Leftovers: Love them but don’t leave them on the table
Around the holidays, food safety experts remind us to handle leftovers with care. When food sits too long in the “danger zone” – between 40 and 140 degrees F (4 to 60 degrees C) – bacteria can quickly multiply, causing nasty foodborne illnesses or food poisoning.
This holiday season, let’s keep family and friends safe at our dinner or buffet tables. Here are 8 food safety guidelines to keep in mind as you plan holiday dinners and parties:
1. During the meal, keep hot foods hot and cold foods cold.
Food tastes better when served at optimal temperature. For buffet serving, use a warming tray or a bowl on ice to keep dishes fresh and appetizing.
2. Follow the 2-hour rule
Keep an eye on the clock when you begin serving meals or arranging food on a buffet table. As a rule of thumb, put leftovers away as soon as possible or within 2 hours of serving (1 hour during hot summer months).
3. Check refrigerator and freezer temperatures
Before you pack them with leftovers, check the temperature of your refrigerator and freezer. Set the refrigerator temperature below 40 degrees F (4 degrees C) and set the freezer at or below 0 degrees F (-18 degrees C).
4. Cool hot food before storing
To cool hot food quickly, pack leftovers in shallow containers then place the containers in an ice bath. When the leftover food has cooled throughout, seal the containers and place them in the refrigerator or freezer.
5. Use small, shallow food storage containers for faster cooling
Put leftovers in food storage containers with tight fitting lids. Don’t overfill – it’s better to divide large amounts into smaller, shallower containers that cool down and chill quickly and evenly. Place sealed containers directly in refrigerator or freezer. In the refrigerator, leave space around containers and food to allow cold air to circulate.
6. Enjoy leftovers soon
Sadly, your favorite leftovers won’t last forever. When stored properly in the refrigerator, most are good for 3 to 4 days. If you know you won’t eat a leftover within 3 or 4 days, freeze it instead.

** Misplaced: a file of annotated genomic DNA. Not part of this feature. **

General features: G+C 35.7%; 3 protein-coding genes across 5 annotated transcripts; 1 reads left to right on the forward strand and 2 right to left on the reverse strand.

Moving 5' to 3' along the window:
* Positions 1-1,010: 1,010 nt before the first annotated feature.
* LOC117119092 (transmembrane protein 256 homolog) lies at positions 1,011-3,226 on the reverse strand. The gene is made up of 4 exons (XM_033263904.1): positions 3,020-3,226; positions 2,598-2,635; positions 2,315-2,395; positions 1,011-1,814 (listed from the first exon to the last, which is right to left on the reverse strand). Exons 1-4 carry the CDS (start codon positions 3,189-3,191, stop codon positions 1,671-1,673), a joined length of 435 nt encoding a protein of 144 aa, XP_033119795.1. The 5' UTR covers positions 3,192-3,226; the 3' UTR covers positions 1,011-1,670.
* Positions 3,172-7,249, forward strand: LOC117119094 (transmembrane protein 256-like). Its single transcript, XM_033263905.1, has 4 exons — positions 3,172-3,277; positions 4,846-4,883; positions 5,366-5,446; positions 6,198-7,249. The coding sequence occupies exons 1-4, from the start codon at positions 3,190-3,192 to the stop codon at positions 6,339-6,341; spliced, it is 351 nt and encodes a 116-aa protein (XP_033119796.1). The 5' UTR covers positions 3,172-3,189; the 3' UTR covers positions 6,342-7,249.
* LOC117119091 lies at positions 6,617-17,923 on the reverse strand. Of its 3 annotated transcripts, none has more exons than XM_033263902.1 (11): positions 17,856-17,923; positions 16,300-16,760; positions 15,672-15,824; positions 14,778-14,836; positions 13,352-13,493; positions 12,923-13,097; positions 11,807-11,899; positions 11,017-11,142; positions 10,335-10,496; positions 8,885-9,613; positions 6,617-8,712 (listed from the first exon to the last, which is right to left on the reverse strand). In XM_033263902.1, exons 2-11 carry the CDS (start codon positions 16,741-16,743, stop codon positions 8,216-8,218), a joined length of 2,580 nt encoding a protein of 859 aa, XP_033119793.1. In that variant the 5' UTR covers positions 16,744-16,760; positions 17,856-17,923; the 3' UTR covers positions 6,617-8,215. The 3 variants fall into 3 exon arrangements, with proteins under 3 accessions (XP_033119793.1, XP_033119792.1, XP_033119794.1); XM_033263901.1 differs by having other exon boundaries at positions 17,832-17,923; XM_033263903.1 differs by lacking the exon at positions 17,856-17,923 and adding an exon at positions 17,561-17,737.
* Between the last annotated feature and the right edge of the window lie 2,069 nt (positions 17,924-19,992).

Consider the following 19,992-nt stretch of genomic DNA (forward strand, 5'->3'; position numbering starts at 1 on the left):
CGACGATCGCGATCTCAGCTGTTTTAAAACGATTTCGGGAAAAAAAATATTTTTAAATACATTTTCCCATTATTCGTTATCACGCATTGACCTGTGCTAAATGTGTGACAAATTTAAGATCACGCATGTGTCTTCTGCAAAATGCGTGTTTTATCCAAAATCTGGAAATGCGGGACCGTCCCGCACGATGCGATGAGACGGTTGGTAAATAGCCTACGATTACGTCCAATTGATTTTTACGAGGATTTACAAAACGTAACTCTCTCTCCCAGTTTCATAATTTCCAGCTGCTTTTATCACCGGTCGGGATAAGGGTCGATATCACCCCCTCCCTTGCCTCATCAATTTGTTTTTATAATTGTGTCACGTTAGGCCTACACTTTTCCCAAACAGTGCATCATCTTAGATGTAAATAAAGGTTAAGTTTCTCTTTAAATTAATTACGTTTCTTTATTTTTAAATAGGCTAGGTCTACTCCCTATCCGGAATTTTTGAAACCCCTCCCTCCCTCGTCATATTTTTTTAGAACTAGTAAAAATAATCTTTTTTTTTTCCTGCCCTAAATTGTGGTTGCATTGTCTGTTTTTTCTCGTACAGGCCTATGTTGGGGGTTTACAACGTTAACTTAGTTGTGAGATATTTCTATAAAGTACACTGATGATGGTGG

7. Reheat leftovers to temperature
When you reheat leftovers on the stovetop or in the oven or microwave, the internal food temperature should reach at least 165 degrees F (74 degrees C) throughout. Use a cooking thermometer to check the temperature. Heat leftover sauces, soups, gravies and stews to a rolling boil before serving. Slow cookers and chafing dishes may not get hot enough and, therefore, are not recommended for reheating leftovers.
8. When in doubt, throw it out.
When stored properly, most leftovers are good for 3 or 4 days. If you question the safety of something in the refrigerator, don’t trust your nose or taste buds. Bacteria don’t always change a food’s smell, taste or appearance, making it harder to tell if a leftover is safe to eat. Unsure if the last slice of ham is okay to eat? When in doubt, throw it out.
Need more information?
Check these websites for current information about food safety and food storage:
StillTasty.com features a free, easy to use online app. Enter the name of a specific food and see how long you can safely store it in the refrigerator, freezer or pantry. The site’s primary information sources include the U.S. Department of Agriculture (USDA), the U.S. Food and Drug Administration (FDA) and the U.S. Centers for Disease Control and Prevention (CDC).
Printer-friendly Food Storage Charts
if you want a quick food storage reference to keep with your cookbooks, here are two printer-friendly charts:
Better-Safe-Than-Sorry Food Storage Charts from the Alabama Cooperative Extension System (July, 2011) – This well-organized document gives suggested storage times by storage method: pantry, refrigerator or freezer
Shelf Life Chart from Ziploc® – This chart gives refrigerator and freezer storage times for these perishables: eggs, meat, poultry, seafood, fish, deli products and meat/poultry leftovers.
FoodSafety.gov is a well-organized site that shares food safety information from government agencies including the USDA’s Food Safety and Inspection Service, U.S. Food and Drug Administration (FDA) and Centers for Disease Control and Prevention (CDC).
United States Department of Agriculture (USDA) – Food Safety and Inspection Service
Information at USDA.gov includes: